Yongbi the Invincible Vol. #01 (Mania.com)

By:Mike Dungan
Review Date: Tuesday, October 12, 2004
Release Date: Wednesday, August 18, 2004

Creative Talent
Writer/Artist:Ki Woon Ryu/Jung Who Moon
Translated by:Chan Bak
Adapted by:

What They Say
A mysterious stranger rides into town. The peaceful village of Gang Ho is disturbed when Yongbi, a seemingly foolish bounty hunter, comes to town looking to claim the bounty for the leader of an assassin clan. Will Yongbi collect the bounty unscathed, or will he fall victim to a vengeful pack of assassins hell-bent on retribution for their captured leader?

The Review
The Review: (please note that content portions of a review may contain spoilers)
Goo-Hwi is a fearsome assassin who's very name strikes terror in the hearts of all who hear it. And then he's captured by Yongbi, who is little more than a kid. Yongbi is an youthful bounty hunter with a taste for gold and women. His horse is his accomplice in hunting down both. While taking Goo-Hwi off to prison, he encounters a young boy who offers him a reward of a valuable pendant if he'll take him to Hobook Castle. The boy is being chased by an unknown enemy, but Yongbi is able to deliver both of his charges to their respective destinations. Things go poorly at Hobook Castle, however. The master of the castle, Bosoon Hwang, wants the pendant, which is far more valuable than Yongbi realizes. He's willing to kill to get it. In the meantime, Goo-Hwi has already escaped from prison and is after Yongbi to kill him for his trouble. While sneaking around the castle, he finds the young boy, Yul Mugi, who lies to him and tells him Yongbi has already travelled to Mount Gwe Hung, in a successful effort to get Goo-Hwi to take him there. Using his horse as a diversion, Yongbi escapes the castle, but is later captured by a new character, the dangerously beautiful and very intelligent Yemong Hong, leader of the Red Blood, China's most feared spies and loan sharks. Yongbi "borrowed" a bit of money from them. Enough that if word comes out about his thievery, it would be enough to totally destroy the underground economy. She has her own plans for Yongbi, and carefully manipulates him into heading to Mount Gwe Hung.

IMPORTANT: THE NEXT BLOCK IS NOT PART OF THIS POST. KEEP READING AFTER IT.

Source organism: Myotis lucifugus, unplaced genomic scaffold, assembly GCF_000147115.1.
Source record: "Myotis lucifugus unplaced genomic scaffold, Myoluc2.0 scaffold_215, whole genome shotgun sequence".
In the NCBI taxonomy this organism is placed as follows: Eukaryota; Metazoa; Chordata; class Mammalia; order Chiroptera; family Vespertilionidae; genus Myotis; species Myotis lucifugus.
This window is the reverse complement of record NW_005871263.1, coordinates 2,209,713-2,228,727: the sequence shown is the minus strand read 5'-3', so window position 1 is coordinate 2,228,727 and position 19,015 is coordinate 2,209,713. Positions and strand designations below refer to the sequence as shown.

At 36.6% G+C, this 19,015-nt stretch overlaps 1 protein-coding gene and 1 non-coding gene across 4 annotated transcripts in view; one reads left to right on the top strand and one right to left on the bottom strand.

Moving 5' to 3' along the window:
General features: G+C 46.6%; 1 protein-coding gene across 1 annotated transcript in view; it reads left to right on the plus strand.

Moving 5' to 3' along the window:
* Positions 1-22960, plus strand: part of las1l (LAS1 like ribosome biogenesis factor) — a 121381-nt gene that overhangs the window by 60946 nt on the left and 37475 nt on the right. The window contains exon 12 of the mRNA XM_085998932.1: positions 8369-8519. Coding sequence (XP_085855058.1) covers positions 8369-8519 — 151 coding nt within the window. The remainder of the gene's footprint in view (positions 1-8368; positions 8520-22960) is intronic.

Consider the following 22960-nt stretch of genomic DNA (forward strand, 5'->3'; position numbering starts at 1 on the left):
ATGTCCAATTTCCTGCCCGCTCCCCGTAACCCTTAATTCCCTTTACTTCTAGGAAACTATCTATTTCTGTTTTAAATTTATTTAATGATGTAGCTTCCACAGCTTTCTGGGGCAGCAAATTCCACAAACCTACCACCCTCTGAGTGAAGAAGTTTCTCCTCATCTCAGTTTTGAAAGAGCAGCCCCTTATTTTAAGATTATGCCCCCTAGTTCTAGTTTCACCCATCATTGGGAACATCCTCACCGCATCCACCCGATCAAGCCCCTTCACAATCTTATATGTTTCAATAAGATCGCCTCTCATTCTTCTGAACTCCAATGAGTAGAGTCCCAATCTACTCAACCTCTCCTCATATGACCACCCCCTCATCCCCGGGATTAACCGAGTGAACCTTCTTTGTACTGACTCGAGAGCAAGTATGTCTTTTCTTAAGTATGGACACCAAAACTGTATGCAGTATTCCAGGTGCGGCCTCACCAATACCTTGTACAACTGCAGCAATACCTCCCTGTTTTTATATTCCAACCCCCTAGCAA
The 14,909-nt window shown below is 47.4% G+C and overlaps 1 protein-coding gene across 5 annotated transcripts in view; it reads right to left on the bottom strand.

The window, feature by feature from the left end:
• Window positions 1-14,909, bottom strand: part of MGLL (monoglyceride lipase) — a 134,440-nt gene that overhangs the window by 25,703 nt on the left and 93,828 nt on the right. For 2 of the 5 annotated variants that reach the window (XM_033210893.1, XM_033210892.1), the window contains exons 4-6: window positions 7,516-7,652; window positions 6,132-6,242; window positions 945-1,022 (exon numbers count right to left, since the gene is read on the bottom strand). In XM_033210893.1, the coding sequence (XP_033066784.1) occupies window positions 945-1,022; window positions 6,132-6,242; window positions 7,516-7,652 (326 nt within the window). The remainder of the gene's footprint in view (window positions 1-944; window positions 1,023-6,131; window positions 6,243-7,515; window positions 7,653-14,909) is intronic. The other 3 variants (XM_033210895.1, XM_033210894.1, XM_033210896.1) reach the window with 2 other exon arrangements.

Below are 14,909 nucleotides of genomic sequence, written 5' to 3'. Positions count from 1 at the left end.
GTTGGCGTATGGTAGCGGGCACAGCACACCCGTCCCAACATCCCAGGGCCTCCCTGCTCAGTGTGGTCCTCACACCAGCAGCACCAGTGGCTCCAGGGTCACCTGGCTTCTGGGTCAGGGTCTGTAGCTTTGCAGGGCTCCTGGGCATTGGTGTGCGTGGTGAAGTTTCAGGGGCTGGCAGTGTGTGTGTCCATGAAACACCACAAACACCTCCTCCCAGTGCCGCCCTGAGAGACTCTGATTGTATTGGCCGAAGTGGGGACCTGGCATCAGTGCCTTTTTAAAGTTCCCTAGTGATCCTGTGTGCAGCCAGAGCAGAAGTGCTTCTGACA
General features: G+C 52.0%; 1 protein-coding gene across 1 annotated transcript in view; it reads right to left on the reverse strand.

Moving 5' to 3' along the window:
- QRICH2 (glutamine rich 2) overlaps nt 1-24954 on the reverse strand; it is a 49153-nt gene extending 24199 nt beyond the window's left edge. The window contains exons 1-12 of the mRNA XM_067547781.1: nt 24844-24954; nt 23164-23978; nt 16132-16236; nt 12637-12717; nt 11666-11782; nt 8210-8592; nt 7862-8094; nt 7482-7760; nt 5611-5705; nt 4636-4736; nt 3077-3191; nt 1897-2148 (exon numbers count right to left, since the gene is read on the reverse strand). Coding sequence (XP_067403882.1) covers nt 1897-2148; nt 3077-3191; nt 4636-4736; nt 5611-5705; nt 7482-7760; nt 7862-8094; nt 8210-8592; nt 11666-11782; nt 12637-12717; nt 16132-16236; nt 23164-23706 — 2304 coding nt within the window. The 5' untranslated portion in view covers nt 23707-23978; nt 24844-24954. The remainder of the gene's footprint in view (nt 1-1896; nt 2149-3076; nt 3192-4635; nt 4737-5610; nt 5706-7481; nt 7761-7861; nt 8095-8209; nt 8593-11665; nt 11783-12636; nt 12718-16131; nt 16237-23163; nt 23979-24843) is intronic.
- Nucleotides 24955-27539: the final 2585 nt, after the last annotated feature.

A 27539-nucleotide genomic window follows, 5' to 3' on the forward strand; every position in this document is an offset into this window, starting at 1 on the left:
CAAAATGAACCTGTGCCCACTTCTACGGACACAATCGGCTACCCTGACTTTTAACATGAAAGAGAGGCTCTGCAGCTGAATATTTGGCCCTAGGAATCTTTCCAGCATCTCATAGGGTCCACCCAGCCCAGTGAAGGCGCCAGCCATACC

The lecherous but almost supernaturally gifted fool seems to be a mainstay of Korean martial-arts manwha. Yongbi is another in this long line. The relationship between him and his horse is a lot of fun, with his horse sharing his love for money and women. The story is much like others of the genre. There are plenty of fart jokes and crude humor, as well as some genuine humor, such as Goo-Hwi's motormouth or Yemong Hong's clever manipulation. The art is solid and even impressive in places. The fight scenes are dynamic, though I had a hard time figuring out what I was supposed to be seeing from time to time. The women are stunningly beautiful, but Moon isn't afraid to give them ugly expressions when the scene requires it. I found the story and art entertaining, but not especially memorable. The cover is Yongbi in a dramatic pose against a pale black and white image from the story. The back cover is an unusually detailed closeup color image of Yongbi on his horse. There are a couple pages of character profiles and a foreward by the author. The art reproduction is up to CPM's current fine standards.

Although there is moiring of screentones at times, one has to look to find it. The level of detail is quite good. I noticed one typo and one instance of an out-of-place modernism, but otherwise, the text came out well. I think fans of martial arts manwha should enjoy Yongbi just fine.

Mania Grade: B
Art Rating: B
Packaging Rating: A-
Text/Translatin Rating: B
Age Rating: 13 & Up
Released By: CPM Press
MSRP: 9.99
Pages: 200
ISBN: 1-58664-967-1
Size: B6
Orientation: Left to Right